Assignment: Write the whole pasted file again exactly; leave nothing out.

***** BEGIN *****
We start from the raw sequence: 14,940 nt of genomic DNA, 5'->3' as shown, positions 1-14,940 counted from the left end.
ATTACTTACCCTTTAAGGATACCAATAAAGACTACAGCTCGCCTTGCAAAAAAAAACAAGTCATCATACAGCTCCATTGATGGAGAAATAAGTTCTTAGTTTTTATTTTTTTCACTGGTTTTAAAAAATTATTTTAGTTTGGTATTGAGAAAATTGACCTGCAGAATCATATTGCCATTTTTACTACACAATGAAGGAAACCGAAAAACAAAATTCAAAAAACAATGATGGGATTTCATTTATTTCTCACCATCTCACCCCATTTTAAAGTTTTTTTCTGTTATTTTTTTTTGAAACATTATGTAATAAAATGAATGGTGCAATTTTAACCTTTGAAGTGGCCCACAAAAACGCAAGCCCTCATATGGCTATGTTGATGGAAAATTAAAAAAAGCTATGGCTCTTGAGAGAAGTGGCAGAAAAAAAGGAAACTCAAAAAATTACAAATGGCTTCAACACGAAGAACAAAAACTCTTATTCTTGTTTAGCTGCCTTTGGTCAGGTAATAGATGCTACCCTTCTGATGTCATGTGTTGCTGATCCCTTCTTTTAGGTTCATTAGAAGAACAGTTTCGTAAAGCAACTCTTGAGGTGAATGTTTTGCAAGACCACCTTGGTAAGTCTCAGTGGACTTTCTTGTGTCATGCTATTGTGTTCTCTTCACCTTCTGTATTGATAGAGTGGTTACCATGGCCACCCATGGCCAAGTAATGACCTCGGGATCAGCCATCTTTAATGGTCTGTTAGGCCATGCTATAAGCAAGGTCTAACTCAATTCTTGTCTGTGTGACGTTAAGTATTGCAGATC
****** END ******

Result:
We start from the raw sequence: 14,940 nt of genomic DNA, 5'->3' as shown, positions 1-14,940 counted from the left end.
ATTACTTACCCTTTAAGGATACCAATAAAGACTACAGCTCGCCTTGCAAAAAAAAACAAGTCATCATACAGCTCCATTGATGGAGAAATAAGTTCTTAGTTTTTATTTTTTTCACTGGTTTTAAAAAATTATTTTAGTTTGGTATTGAGAAAATTGACCTGCAGAATCATATTGCCATTTTTACTACACAATGAAGGAAACCGAAAAACAAAATTCAAAAAACAATGATGGGATTTCATTTATTTCTCACCATCTCACCCCATTTTAAAGTTTTTTTCTGTTATTTTTTTTTGAAACATTATGTAATAAAATGAATGGTGCAATTTTAACCTTTGAAGTGGCCCACAAAAACGCAAGCCCTCATATGGCTATGTTGATGGAAAATTAAAAAAAGCTATGGCTCTTGAGAGAAGTGGCAGAAAAAAAGGAAACTCAAAAAATTACAAATGGCTTCAACACGAAGAACAAAAACTCTTATTCTTGTTTAGCTGCCTTTGGTCAGGTAATAGATGCTACCCTTCTGATGTCATGTGTTGCTGATCCCTTCTTTTAGGTTCATTAGAAGAACAGTTTCGTAAAGCAACTCTTGAGGTGAATGTTTTGCAAGACCACCTTGGTAAGTCTCAGTGGACTTTCTTGTGTCATGCTATTGTGTTCTCTTCACCTTCTGTATTGATAGAGTGGTTACCATGGCCACCCATGGCCAAGTAATGACCTCGGGATCAGCCATCTTTAATGGTCTGTTAGGCCATGCTATAAGCAAGGTCTAACTCAATTCTTGTCTGTGTGACGTTAAGTATTGCAGATC